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Red tide may be subsiding in Southwest Florida, but Marco Island and surrounding communities have seen a suspected aftermath of dead shorebirds, dolphins and other sea life. And if there’s any good to be had from this and other environmental disasters across the nation and world in recent years, it’s that interest and donations to environmental and animal welfare organizations are on the rise.

According to a report released in 2017 from Giving USA, interest in charities involved with animal welfare support and environmental issues rose 5.8 percent when adjusted for inflation.

Even though the first piece of legislation concerning widespread environmental concerns in the United States was the Federal Water Pollution Control Act in 1948, environmental causes are still gaining steam.

The discovery of a growing hole in the ozone layer prompted change in the mid-1980s, as did the devastating Exxon Valdez tanker spill. However, environmental issues have gained considerably more attention over the last two decades than they used to. As a result, curbside recycling, solar energy, electric cars, low-energy light bulbs, and reusable tote bags are now some of the eco-friendly mainstays of everyday life.

A 2014 report from the World Wildlife Fund noted that 39 percent of marine wildlife had disappeared in the 40 years preceding the report's release. In addition, the WWF notes that 27 percent of the world's coral reefs, which are home to one-fourth of all known marine fish species, have been lost.

If the current rates of coral reef destruction continue, more than 60 percent of the reefs will be gone in the next three decades. And that depletion won't just affect scuba divers impressed by the stunning beauty of coral reefs, as the WWF notes that coral reef fisheries across the globe account for billions of dollars of revenue each year.

Environmentalists have founded numerous charities with a goal of protecting the planet and its natural resources. Donating directly or volunteering with environment- or animal-based charities is one way to elicit environmental change. Yet, there are other philanthropic efforts people can take of their own volition.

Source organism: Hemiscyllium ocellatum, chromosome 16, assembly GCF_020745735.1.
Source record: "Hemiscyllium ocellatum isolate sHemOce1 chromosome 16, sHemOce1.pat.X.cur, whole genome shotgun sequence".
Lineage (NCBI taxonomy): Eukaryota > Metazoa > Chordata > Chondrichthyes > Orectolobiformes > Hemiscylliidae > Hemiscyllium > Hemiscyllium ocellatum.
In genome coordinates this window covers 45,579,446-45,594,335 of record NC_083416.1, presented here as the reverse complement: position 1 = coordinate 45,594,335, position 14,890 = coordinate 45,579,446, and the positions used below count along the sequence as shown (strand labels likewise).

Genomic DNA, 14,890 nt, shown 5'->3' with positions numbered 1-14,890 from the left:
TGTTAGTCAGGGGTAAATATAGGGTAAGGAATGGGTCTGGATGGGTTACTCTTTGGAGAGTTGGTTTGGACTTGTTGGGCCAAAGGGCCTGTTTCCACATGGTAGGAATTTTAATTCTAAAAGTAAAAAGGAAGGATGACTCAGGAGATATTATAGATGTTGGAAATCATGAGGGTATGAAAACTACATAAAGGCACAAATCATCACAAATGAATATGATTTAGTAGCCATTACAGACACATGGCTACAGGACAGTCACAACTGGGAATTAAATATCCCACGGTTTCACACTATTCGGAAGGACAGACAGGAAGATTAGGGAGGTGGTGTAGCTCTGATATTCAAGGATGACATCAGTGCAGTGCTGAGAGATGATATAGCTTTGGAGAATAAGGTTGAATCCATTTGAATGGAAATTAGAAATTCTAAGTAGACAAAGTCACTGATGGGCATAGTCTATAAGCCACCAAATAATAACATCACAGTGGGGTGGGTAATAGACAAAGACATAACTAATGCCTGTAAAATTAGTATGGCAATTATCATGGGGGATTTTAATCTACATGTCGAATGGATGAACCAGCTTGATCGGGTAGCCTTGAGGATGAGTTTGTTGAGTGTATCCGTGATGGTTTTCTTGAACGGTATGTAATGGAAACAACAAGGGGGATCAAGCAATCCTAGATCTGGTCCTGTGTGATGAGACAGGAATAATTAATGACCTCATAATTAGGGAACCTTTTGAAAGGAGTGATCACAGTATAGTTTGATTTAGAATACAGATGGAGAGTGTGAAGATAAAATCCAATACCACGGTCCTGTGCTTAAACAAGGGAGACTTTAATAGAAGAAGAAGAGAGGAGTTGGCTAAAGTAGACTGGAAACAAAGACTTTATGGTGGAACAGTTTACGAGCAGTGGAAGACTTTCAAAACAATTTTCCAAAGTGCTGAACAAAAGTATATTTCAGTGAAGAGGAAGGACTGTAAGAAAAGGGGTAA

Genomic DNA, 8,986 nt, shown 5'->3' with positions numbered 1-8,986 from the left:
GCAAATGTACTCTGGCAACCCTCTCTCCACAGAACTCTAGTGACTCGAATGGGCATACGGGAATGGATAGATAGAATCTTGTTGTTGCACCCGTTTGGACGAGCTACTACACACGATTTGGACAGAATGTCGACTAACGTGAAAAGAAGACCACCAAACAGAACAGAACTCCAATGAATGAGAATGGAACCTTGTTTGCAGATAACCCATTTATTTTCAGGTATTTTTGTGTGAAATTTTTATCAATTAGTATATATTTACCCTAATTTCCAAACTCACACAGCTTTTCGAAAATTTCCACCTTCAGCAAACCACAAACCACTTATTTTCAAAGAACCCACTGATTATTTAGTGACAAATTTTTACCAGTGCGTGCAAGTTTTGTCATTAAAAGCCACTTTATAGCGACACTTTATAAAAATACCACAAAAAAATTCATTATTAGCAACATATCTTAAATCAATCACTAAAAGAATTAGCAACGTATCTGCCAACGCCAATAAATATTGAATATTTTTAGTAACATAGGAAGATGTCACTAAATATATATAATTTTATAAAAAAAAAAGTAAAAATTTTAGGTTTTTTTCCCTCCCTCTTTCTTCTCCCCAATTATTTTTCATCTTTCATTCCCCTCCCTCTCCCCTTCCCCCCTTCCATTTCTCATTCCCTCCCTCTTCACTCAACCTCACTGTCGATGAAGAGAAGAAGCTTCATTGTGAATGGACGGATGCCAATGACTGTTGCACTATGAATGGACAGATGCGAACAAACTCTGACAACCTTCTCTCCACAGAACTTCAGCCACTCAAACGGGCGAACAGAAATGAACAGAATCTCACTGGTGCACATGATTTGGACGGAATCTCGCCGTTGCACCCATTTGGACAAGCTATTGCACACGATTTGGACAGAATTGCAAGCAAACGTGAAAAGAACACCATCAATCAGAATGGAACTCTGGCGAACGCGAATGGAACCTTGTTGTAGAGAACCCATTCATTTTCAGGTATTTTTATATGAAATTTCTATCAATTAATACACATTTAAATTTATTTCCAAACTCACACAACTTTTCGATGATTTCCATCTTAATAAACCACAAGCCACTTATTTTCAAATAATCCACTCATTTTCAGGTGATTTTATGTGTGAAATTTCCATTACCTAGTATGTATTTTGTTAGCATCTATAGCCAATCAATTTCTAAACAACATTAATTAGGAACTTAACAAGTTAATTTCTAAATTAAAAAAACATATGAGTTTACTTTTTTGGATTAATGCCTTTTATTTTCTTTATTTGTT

Target trash

Men and women can organize like-minded individuals who can make a difference by ridding parks, beaches and public recreation areas of as much litter as possible. Litter can impact ecosystems, adversely affect animal welfare and threaten humans. All it takes to make a difference are some volunteers to sweep areas of trash and discard it responsibly.

On Marco Island, you can attend a monthly cleanup with the Friends of Tigertail. Visit

www.friendsoftigertail.com. In Naples, visit keepcollierbeautiful.com.

Support animal welfare groups

Thousands of relinquished or lost pets reside in area shelters awaiting homes. Adopt family pets from shelters to help reduce overpopulation. Spreading the word about animal adoption is another noble effort. Also, giving to these groups can be a big help, as some run on donations alone.

On Marco Island, visit fortheloveofcatsfl.com. In Naples, visit the Humane Society at hsnaples.org;

Shy Wolf Sanctuary at shywolfsanctuary.org; and the Von Arx Wildlife Hospital at conservancy.org.

Educate others

Share knowledge about alternative products and techniques for lawn and garden care, pool maintenance, home upkeep, and more that are less harmful to the environment than standard techniques. Share your thoughts with friends and neighbors directly or broadcast them on social media.

For tips visit Florida Friendly landscaping at ffl.ifas.ufl.edu; or read Gardening at marconews.com.

Advocate for change

Speak at town hall meetings and with legislators about what can be done to promote environmental protection in your community. Raise funds where possible to implement small actions that can lead to change.  

If you have concerns about Florida’s environment, write your governor or congressman today. More information can be found at www.wwf.panda.org and www.plasticoceans.org.

According to the Plastic Oceans Foundation, more than eight million tons of plastic are dumped into the world's oceans every year, and estimates suggest that roughly 50 percent of plastic is used just once and thrown away.

The dumping of plastic into the ocean poses a serious threat to both marine life and human beings. Plastic Oceans notes that 70 percent of the oxygen humans breathe is produced by marine plants, which are under attack as more and more plastic finds its way into the world's oceans. We can do their part to cut back on the plastic finding its way into the oceans by relying more on reusable products, such as cloth grocery bags and reusable water bottles.

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